The U.K.'s Roslin Institute has announced new transgenic chicken lines that can produce proteins in their eggs for the treatment of arthritis and some cancers.

The institute says its latest work optimizes and validates a transgenic chicken system for the cost-effective production of pure, high-quality, biologically active protein for therapeutic and other applications and that as few as three eggs from these birds can produce a clinically relevant dose.

While commercial drug production in eggs remains some time away, the work has offered proof of principle that the system is feasible and that it could easily be adapted to other therapeutic proteins.

Several research bodies have looked at genetically modifying chickens for production of proteins, including Japan’s National Agricultural and Food Research Organization. However, Roslin notes the chicken has lagged behind in bioreactor development, despite it offering several potential advantages. Various mammals have been used, but producing transgenic birds has proved difficult.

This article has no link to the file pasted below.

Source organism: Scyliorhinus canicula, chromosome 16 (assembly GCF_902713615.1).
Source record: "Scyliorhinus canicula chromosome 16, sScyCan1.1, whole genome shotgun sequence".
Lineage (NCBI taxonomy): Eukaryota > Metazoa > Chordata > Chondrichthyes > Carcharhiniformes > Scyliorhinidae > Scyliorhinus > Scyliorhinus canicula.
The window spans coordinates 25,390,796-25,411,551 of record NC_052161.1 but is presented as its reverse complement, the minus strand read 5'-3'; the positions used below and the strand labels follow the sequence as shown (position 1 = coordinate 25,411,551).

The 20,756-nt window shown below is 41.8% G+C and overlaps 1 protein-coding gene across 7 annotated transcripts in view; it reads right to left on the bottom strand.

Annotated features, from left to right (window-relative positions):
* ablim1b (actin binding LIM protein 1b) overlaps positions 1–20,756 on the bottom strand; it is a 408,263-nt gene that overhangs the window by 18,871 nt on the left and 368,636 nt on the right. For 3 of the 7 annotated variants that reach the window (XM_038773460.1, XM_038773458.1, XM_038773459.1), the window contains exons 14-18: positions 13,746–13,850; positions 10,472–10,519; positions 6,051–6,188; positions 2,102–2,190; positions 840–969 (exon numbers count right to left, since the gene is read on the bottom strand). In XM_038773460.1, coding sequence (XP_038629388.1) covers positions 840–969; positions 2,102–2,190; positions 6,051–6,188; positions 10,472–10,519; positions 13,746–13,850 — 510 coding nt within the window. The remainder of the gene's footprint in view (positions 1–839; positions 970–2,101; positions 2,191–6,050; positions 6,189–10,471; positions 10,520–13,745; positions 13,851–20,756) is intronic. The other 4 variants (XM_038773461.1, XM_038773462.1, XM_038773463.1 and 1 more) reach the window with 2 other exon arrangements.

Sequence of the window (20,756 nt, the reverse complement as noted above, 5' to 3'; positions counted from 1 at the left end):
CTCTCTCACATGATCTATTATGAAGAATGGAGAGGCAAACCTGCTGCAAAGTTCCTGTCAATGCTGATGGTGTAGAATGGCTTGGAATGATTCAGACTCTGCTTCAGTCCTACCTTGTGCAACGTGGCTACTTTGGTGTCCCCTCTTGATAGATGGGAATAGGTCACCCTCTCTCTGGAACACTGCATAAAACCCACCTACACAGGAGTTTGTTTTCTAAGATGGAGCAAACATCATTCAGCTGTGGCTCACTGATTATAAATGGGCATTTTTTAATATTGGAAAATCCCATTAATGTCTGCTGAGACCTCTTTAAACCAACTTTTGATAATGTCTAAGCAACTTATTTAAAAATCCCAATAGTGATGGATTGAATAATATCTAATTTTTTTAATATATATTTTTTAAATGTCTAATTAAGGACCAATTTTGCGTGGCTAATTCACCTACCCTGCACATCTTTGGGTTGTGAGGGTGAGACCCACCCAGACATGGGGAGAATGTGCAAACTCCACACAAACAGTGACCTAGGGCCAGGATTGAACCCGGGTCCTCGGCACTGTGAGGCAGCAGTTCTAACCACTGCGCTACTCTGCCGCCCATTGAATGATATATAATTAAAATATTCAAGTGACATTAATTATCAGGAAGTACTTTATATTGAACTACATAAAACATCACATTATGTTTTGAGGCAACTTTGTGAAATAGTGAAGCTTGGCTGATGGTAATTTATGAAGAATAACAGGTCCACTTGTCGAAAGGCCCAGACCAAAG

100 times cheaper than conventional methods

Producing therapeutic proteins in the egg white of transgenic birds, however, could substantially lower the costs across the entire therapeutic production cycle, particularly when compared with cell culture systems.

The Roslin team has initially focused on two proteins that are essential to the immune system and that have therapeutic potential: a human protein called IFNalpha2a, which has powerful antiviral and anti-cancer effects, and the human and pig version of a protein called macrophage-CSF, which is being developed as a therapy that stimulates damaged tissues to repair themselves.

As few as three eggs were enough to produce a clinically relevant dose of the drug and, given that chickens can lay up to 300 eggs a year, the researchers say that their approach could be more cost effective than other production methods for some important drugs.

The approach is said to be more efficient and to deliver better yields than producing in other animal species which, if and when commercialized, would make treatments more affordable and open up new markets in developing countries.